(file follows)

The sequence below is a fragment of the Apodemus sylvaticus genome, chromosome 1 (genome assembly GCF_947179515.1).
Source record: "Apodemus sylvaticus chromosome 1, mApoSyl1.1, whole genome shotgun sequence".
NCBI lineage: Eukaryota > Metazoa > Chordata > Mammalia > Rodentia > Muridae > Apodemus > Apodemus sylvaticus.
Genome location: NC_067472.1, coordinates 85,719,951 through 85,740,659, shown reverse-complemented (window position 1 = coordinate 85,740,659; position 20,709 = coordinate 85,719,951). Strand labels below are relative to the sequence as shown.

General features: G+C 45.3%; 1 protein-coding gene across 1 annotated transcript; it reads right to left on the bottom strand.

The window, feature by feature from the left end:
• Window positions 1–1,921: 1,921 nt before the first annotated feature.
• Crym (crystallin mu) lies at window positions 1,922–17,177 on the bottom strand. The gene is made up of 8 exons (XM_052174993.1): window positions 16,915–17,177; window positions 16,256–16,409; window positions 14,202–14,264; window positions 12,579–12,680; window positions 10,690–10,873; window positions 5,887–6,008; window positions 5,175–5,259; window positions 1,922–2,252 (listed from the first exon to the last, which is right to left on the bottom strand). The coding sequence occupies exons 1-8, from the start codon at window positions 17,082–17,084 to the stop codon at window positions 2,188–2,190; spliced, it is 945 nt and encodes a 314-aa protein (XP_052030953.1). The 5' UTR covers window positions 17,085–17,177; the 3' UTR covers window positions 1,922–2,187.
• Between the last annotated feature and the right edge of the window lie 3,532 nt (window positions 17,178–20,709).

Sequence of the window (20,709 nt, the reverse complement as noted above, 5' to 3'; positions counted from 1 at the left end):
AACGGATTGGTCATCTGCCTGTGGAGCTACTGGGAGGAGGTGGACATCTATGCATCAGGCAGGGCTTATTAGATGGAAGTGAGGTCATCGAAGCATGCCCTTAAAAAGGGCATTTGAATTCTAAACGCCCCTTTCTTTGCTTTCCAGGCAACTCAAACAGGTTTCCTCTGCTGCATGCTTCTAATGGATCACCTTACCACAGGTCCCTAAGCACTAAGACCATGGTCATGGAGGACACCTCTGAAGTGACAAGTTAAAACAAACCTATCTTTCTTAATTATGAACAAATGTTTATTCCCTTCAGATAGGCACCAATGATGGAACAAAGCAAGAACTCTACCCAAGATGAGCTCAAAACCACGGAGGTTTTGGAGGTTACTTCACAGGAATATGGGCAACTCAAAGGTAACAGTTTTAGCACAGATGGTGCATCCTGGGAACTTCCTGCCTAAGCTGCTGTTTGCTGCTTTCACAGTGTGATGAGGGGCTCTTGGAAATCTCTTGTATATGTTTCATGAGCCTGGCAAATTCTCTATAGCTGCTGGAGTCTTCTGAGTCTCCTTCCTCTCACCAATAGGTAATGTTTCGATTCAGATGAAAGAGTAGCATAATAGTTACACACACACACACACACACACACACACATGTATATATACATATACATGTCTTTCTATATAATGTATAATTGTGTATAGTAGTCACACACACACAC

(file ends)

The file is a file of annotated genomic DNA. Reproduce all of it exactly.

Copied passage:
The sequence below is a fragment of the Apodemus sylvaticus genome, chromosome 1 (genome assembly GCF_947179515.1).
Source record: "Apodemus sylvaticus chromosome 1, mApoSyl1.1, whole genome shotgun sequence".
NCBI lineage: Eukaryota > Metazoa > Chordata > Mammalia > Rodentia > Muridae > Apodemus > Apodemus sylvaticus.
Genome location: NC_067472.1, coordinates 85,719,951 through 85,740,659, shown reverse-complemented (window position 1 = coordinate 85,740,659; position 20,709 = coordinate 85,719,951). Strand labels below are relative to the sequence as shown.

General features: G+C 45.3%; 1 protein-coding gene across 1 annotated transcript; it reads right to left on the bottom strand.

The window, feature by feature from the left end:
• Window positions 1–1,921: 1,921 nt before the first annotated feature.
• Crym (crystallin mu) lies at window positions 1,922–17,177 on the bottom strand. The gene is made up of 8 exons (XM_052174993.1): window positions 16,915–17,177; window positions 16,256–16,409; window positions 14,202–14,264; window positions 12,579–12,680; window positions 10,690–10,873; window positions 5,887–6,008; window positions 5,175–5,259; window positions 1,922–2,252 (listed from the first exon to the last, which is right to left on the bottom strand). The coding sequence occupies exons 1-8, from the start codon at window positions 17,082–17,084 to the stop codon at window positions 2,188–2,190; spliced, it is 945 nt and encodes a 314-aa protein (XP_052030953.1). The 5' UTR covers window positions 17,085–17,177; the 3' UTR covers window positions 1,922–2,187.
• Between the last annotated feature and the right edge of the window lie 3,532 nt (window positions 17,178–20,709).

Sequence of the window (20,709 nt, the reverse complement as noted above, 5' to 3'; positions counted from 1 at the left end):
AACGGATTGGTCATCTGCCTGTGGAGCTACTGGGAGGAGGTGGACATCTATGCATCAGGCAGGGCTTATTAGATGGAAGTGAGGTCATCGAAGCATGCCCTTAAAAAGGGCATTTGAATTCTAAACGCCCCTTTCTTTGCTTTCCAGGCAACTCAAACAGGTTTCCTCTGCTGCATGCTTCTAATGGATCACCTTACCACAGGTCCCTAAGCACTAAGACCATGGTCATGGAGGACACCTCTGAAGTGACAAGTTAAAACAAACCTATCTTTCTTAATTATGAACAAATGTTTATTCCCTTCAGATAGGCACCAATGATGGAACAAAGCAAGAACTCTACCCAAGATGAGCTCAAAACCACGGAGGTTTTGGAGGTTACTTCACAGGAATATGGGCAACTCAAAGGTAACAGTTTTAGCACAGATGGTGCATCCTGGGAACTTCCTGCCTAAGCTGCTGTTTGCTGCTTTCACAGTGTGATGAGGGGCTCTTGGAAATCTCTTGTATATGTTTCATGAGCCTGGCAAATTCTCTATAGCTGCTGGAGTCTTCTGAGTCTCCTTCCTCTCACCAATAGGTAATGTTTCGATTCAGATGAAAGAGTAGCATAATAGTTACACACACACACACACACACACACACACATGTATATATACATATACATGTCTTTCTATATAATGTATAATTGTGTATAGTAGTCACACACACACAC